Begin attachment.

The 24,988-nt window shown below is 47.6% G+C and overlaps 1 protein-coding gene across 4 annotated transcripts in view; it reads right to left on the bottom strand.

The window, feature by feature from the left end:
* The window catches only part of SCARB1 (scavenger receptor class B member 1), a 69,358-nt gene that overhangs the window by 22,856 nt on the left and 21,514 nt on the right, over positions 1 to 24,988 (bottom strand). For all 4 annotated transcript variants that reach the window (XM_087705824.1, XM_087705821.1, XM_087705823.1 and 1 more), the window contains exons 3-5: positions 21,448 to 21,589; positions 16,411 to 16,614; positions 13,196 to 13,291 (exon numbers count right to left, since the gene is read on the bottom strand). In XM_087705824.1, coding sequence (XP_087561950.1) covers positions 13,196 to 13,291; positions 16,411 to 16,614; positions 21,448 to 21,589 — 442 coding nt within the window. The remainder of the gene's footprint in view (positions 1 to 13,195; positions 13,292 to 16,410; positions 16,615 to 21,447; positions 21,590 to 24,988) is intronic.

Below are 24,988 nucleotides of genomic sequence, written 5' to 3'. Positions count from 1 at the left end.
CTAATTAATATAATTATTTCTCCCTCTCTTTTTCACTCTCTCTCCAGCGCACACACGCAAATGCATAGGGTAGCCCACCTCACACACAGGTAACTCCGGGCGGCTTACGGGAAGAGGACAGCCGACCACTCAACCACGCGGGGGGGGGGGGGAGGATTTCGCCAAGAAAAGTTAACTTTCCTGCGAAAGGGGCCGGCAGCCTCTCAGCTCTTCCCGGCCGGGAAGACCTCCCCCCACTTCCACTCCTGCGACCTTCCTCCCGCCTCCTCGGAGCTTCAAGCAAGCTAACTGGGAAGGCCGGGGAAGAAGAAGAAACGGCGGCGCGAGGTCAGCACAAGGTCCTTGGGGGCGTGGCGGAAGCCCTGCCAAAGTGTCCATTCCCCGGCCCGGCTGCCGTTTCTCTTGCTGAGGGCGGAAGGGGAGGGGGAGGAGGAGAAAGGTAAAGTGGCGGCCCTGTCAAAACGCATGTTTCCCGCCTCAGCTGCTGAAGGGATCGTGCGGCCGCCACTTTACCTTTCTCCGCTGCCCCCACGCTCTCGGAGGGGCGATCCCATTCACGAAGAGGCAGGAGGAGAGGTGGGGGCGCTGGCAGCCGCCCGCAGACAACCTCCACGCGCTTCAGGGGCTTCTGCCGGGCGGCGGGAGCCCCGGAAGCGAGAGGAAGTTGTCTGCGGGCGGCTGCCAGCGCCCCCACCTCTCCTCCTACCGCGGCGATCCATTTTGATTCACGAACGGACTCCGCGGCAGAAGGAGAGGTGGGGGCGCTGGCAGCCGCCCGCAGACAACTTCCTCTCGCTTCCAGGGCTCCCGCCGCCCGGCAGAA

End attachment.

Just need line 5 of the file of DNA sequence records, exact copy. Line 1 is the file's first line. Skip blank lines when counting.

CTAATTAATATAATTATTTCTCCCTCTCTTTTTCACTCTCTCTCCAGCGCACACACGCAAATGCATAGGGTAGCCCACCTCACACACAGGTAACTCCGGGCGGCTTACGGGAAGAGGACAGCCGACCACTCAACCACGCGGGGGGGGGGGGGAGGATTTCGCCAAGAAAAGTTAACTTTCCTGCGAAAGGGGCCGGCAGCCTCTCAGCTCTTCCCGGCCGGGAAGACCTCCCCCCACTTCCACTCCTGCGACCTTCCTCCCGCCTCCTCGGAGCTTCAAGCAAGCTAACTGGGAAGGCCGGGGAAGAAGAAGAAACGGCGGCGCGAGGTCAGCACAAGGTCCTTGGGGGCGTGGCGGAAGCCCTGCCAAAGTGTCCATTCCCCGGCCCGGCTGCCGTTTCTCTTGCTGAGGGCGGAAGGGGAGGGGGAGGAGGAGAAAGGTAAAGTGGCGGCCCTGTCAAAACGCATGTTTCCCGCCTCAGCTGCTGAAGGGATCGTGCGGCCGCCACTTTACCTTTCTCCGCTGCCCCCACGCTCTCGGAGGGGCGATCCCATTCACGAAGAGGCAGGAGGAGAGGTGGGGGCGCTGGCAGCCGCCCGCAGACAACCTCCACGCGCTTCAGGGGCTTCTGCCGGGCGGCGGGAGCCCCGGAAGCGAGAGGAAGTTGTCTGCGGGCGGCTGCCAGCGCCCCCACCTCTCCTCCTACCGCGGCGATCCATTTTGATTCACGAACGGACTCCGCGGCAGAAGGAGAGGTGGGGGCGCTGGCAGCCGCCCGCAGACAACTTCCTCTCGCTTCCAGGGCTCCCGCCGCCCGGCAGAA